The Savannah College of Art and Design, or SCAD, is one of the most recognized art schools in the U.S. It also boasts a robust game design program that has two concentrations: interactive design and game design. SCAD students compete (and win!) at the highest levels in prestigious competitions like E3 College Game Competition, the Blizzard Entertainment Student Art Contest, the Intel University Games Showcase, and The Rookies. And because SCAD is a dedicated art school, students are encouraged to double major in other artistic areas, including animation, visual effects, and motion media design.
How Should You Use This List?
If you want to go to a top game design school, you should research the schools on this list that interest you to determine if they're schools you should apply to or attend. Figure out whether you prefer a program that focuses solely on game design or if you want to attend a school that will offer you a broader, more interdisciplinary education. What aspects of game design interest you the most? Which schools offer you opportunities to reach your specific academic and professional goals?
Even if you know you want to pursue game design, there are many factors to consider to help determine if a college is a good fit for you including size, location, selectivity, and cost. Look at the school's website and game design programs and use guidebooks, college finders, and other ranking lists to help you in the college selection process. If possible, consult with teachers, counselors, parents, current students, and alumni.
Also, keep in mind that many students change their majors or career goals while they're in college. Even though you may be determined to pursue game design now, after taking game design classes in college or an inspiring course in another field, you may change your plans.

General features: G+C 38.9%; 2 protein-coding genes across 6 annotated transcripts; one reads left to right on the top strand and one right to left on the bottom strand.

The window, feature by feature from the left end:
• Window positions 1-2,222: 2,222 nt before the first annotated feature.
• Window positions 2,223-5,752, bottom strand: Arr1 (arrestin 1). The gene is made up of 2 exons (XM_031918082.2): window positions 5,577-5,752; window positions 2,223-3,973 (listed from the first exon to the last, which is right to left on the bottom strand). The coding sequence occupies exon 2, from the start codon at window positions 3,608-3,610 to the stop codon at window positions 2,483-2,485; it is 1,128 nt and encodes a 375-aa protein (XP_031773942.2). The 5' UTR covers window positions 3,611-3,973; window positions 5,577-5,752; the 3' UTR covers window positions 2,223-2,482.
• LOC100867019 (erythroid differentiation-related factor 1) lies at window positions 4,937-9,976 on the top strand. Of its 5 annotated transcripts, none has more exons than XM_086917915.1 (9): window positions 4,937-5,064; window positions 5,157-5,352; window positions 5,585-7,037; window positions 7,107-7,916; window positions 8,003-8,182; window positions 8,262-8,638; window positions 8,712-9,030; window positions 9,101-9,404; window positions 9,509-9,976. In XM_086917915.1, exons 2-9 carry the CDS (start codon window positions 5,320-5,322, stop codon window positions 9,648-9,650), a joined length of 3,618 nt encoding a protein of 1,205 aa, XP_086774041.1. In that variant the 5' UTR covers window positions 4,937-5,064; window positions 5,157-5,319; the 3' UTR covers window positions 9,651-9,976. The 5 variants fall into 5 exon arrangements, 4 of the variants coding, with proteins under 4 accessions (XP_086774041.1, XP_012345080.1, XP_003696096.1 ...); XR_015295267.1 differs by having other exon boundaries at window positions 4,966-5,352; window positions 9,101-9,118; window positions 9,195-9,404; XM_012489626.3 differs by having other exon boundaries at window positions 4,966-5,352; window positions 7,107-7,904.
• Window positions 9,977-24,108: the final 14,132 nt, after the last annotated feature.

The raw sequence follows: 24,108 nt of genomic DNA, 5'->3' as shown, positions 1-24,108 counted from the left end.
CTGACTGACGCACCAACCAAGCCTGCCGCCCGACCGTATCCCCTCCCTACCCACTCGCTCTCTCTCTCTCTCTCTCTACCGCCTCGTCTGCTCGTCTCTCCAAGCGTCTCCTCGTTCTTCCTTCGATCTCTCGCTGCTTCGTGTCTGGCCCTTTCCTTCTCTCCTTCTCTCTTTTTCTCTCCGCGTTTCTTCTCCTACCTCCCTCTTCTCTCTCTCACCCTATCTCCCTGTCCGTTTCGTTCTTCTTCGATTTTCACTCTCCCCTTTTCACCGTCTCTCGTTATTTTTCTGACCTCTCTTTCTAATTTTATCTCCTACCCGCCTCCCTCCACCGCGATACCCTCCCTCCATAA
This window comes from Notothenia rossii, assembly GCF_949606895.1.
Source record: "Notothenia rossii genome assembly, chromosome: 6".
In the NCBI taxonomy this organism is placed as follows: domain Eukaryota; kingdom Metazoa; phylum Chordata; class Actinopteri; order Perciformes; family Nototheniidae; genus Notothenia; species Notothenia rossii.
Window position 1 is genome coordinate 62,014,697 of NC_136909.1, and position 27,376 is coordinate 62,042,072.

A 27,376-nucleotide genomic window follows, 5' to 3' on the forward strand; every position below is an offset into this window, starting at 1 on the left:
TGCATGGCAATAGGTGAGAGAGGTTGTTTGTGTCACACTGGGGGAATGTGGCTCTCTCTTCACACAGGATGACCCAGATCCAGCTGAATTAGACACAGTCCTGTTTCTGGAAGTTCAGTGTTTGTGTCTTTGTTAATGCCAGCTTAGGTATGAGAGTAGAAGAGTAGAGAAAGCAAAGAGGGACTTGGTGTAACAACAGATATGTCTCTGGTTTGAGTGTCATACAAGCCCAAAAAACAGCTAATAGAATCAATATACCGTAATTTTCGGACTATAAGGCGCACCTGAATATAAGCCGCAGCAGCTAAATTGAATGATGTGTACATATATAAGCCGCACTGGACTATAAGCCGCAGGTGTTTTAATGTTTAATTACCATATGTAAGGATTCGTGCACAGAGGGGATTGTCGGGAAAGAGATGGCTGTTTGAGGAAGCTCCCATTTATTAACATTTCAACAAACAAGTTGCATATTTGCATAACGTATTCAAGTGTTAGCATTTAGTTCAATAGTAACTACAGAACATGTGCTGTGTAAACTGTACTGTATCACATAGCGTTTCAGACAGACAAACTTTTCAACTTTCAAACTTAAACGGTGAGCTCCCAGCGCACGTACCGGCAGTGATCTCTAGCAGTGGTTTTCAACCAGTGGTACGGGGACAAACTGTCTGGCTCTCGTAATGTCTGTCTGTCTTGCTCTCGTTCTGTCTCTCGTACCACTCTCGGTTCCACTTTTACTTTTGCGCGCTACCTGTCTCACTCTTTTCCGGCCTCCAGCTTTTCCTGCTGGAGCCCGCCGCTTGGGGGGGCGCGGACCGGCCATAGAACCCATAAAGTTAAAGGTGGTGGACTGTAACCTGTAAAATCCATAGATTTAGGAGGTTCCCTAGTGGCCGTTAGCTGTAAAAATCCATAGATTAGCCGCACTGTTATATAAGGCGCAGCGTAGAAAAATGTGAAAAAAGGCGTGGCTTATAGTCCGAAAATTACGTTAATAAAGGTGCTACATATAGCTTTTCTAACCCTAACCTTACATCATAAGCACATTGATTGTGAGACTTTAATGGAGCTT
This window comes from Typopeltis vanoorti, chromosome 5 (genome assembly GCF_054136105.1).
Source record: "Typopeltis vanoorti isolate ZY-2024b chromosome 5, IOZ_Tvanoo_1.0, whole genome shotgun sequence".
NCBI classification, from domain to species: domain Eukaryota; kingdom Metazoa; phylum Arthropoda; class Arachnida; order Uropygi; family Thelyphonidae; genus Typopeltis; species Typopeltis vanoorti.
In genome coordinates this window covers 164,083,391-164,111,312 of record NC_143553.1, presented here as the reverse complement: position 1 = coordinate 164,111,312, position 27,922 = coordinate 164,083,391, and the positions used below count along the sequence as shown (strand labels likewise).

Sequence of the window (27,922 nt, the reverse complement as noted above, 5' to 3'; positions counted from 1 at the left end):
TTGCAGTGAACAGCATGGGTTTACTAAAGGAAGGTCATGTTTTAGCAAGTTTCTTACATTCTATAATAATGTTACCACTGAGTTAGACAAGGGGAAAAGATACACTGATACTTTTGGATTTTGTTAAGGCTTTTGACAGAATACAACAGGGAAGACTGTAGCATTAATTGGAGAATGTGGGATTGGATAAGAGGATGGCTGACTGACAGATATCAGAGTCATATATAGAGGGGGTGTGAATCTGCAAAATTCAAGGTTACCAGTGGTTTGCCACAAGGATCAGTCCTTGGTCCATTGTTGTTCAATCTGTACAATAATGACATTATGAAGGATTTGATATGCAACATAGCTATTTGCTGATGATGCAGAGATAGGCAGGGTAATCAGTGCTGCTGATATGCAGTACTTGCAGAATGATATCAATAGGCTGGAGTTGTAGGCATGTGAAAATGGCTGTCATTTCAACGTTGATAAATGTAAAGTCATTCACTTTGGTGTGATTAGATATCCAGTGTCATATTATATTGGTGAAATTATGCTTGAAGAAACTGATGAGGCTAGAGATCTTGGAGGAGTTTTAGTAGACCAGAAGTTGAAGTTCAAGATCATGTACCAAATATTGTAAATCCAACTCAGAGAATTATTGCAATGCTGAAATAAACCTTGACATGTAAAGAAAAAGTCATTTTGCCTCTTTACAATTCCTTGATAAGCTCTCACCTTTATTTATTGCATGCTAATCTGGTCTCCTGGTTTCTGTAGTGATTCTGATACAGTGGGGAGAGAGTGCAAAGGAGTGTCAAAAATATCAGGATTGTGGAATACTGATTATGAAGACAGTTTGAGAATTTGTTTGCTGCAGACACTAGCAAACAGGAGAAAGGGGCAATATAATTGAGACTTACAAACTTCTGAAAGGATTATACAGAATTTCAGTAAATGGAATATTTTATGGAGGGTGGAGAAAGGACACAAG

Therefore, you should consider attending a school where you'll be happy, receive a good education, and be able to pursue your interests even if you eventually decide not to study game design.
Want to dip your toe into the world of design? Learn about the 7 principles used in design across many different fields (including game design!) here.
If you want to go to a school that focuses on art, check out the 10 best art schools in the United States. Also, you may be interested in the 17 best fine arts colleges in the US or our walkthrough of how to draw contour line art.
If selectivity is an important factor for you in choosing a college, take a look at the colleges with the lowest acceptance rates.
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Justin has extensive experience teaching SAT prep and guiding high school students through the college admissions and selection process. He is firmly committed to improving equity in education and helping students to reach their educational goals. Justin received an athletic scholarship for gymnastics at Stanford University and graduated with a BA in American Studies.